3 Disaster Relief and Recovery and Community Investment How might they provide mutual support? Disaster recovery practitioners often focus on the complex relationship between serving the immediate needs of victims and laying the groundwork for sustained recovery. Relief work is not just delivering services in the immediate aftermath of disaster. The first step is prevention, the next preparedness through building systems that mitigate the effects of disasters and prepare communities to support relief and recovery efforts. Relief and the recovery put these systems into operation in communities in need. The whole cycle prevention; preparedness; relief; and recovery illustrates the crucial importance of community engagement and trust across the cycle of relief and recovery and reflects the high-touch nature of successful relief and recovery efforts. The technical demands of providing goods and services are necessarily linked to cultural patterns and direct contact. This means the disaster recovery practitioners that function most effectively tend to develop close relationships with communities. The development of ties with residents, community organizations, and other relief workers creates an important sense of the places where communities prove most resilient and most in need of support. Disaster relief and recovery by necessity tends to focus on immediate needs and restoring basic services in the first instance. Though practitioners often note the continuum of prevention, preparedness, relief, and recovery, this extended continuum is largely devoted to post-disaster stabilization, through the coordination of labor, goods, services and money (most often in the form of public and private grant and loan dollars). One of the most important initial steps in the relief cycle, in the United States, is formal designation as a disaster area, which opens the door to public sector grants and subsidized loans. Follow-on questions of economic development are recognized as important but often lay beyond the purview of recovery practitioners. It is here that community investing may play a role in extending the continuum of relief and recovery out through economic redevelopment: adding, in essence, a fifth stage reconstruction to the relief cycle. Community investment has many definitions, but in this context key factors include: a focus on underserved communities and attention to class and racial disparities that are often exacerbated by disaster impacts; relatively long term time horizons and the provision of patient capital to support social impact; the leverage of scarce resources by moving from loans and other forms of investment that yield a return on capital; and emphasis on investment discipline that identifies high performing community enterprises (both for- and non-profit) who have the capacity to use investments effectively. Initiative for Responsible Investment 3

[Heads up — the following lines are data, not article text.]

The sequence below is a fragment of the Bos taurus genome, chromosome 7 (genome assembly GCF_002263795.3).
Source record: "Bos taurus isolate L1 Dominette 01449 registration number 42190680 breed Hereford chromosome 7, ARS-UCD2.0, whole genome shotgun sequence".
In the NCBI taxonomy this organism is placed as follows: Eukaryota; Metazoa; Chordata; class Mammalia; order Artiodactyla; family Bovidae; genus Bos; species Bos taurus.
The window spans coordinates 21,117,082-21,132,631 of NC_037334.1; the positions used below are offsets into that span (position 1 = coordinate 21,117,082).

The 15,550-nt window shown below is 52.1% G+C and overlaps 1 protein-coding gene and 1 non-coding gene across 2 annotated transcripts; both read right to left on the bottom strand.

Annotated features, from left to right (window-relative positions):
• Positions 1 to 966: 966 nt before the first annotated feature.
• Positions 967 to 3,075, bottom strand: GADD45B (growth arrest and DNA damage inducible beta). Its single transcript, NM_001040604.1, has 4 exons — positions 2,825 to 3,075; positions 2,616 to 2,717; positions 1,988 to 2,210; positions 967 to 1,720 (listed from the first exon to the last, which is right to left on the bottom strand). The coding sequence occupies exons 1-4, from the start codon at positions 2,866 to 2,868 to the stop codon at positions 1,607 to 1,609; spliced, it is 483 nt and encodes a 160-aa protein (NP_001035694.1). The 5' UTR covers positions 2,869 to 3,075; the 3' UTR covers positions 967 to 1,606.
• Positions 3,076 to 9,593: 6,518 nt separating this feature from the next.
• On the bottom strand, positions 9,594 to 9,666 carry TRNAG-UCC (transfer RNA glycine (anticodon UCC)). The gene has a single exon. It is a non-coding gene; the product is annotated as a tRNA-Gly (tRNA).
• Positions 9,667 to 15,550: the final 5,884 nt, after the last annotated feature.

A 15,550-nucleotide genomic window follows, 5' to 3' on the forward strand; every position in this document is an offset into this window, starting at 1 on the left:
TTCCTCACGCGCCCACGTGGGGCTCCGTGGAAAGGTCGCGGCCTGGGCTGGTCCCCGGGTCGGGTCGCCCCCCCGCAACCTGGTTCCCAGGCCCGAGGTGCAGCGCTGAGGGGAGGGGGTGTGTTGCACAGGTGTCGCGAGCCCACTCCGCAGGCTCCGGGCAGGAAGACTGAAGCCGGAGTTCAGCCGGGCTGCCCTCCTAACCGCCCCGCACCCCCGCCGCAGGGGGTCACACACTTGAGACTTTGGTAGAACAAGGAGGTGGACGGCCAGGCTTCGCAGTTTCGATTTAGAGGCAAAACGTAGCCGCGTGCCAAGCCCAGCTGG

4 All these suggest community investing as a practice that can serve as a next stage of the recovery cycle. The move to investment brings with it economic activity, marrying a focus on underserved communities and a disaster recovery focus on communities most in need. Closer integration of the two practices has the potential to bring specific benefits to the disaster recovery cycle. From the perspective of CI, disaster recovery practitioners may serve to identify high performing local organizations that would otherwise be unknown to the investment community. They may also bring the added benefit of community ties, trust, and goodwill that can make CI most effective at serving social needs. From the perspective of disaster recovery, having clear working relationships with CI practitioners is a public signal that investment even if not immediately practicable is possible down the road. This signal may change the way that private (and public) sector actors treat a community in the immediate aftermath. For example, a corporation may be willing to rebuild rather than relocate a factory if it has some confidence in the long term CI support for a particular neighborhood after a disaster. This close integration may be easier to describe in theory than to achieve in practice. Disaster recovery practitioners are not always trained in distinguishing investable market opportunities from real human need. And integrating these considerations into their daily work may not only be difficult, but may also distract them from vital recovery work. There is no automatic link between their work on the ground and the unique nature of information that would inform CI decisions. On the other hand, CI response to disaster is naturally slower than disaster recovery efforts, especially as local market conditions may be particularly fragile after disasters. Community investors tend to operate through local intermediaries rather than be local themselves, working at the intersection of markets and communities. CI has to focus not just on need, but on effective demand; investors must sort out vital organizations that are good investments from those that need other forms of support. Finally, it cannot go without saying, both recovery and CI groups require the raising of public and private sector grants through fundraising efforts that may look as much like competition as collaboration to the potential grantees in question. Sorting through these issues will be necessary if a closer integration of recovery and CI work is possible. The example of the Isaiah Fund may help call into relief some of the necessary steps that could be taken to help a CI-disaster recovery discipline flourish. Initiative for Responsible Investment 4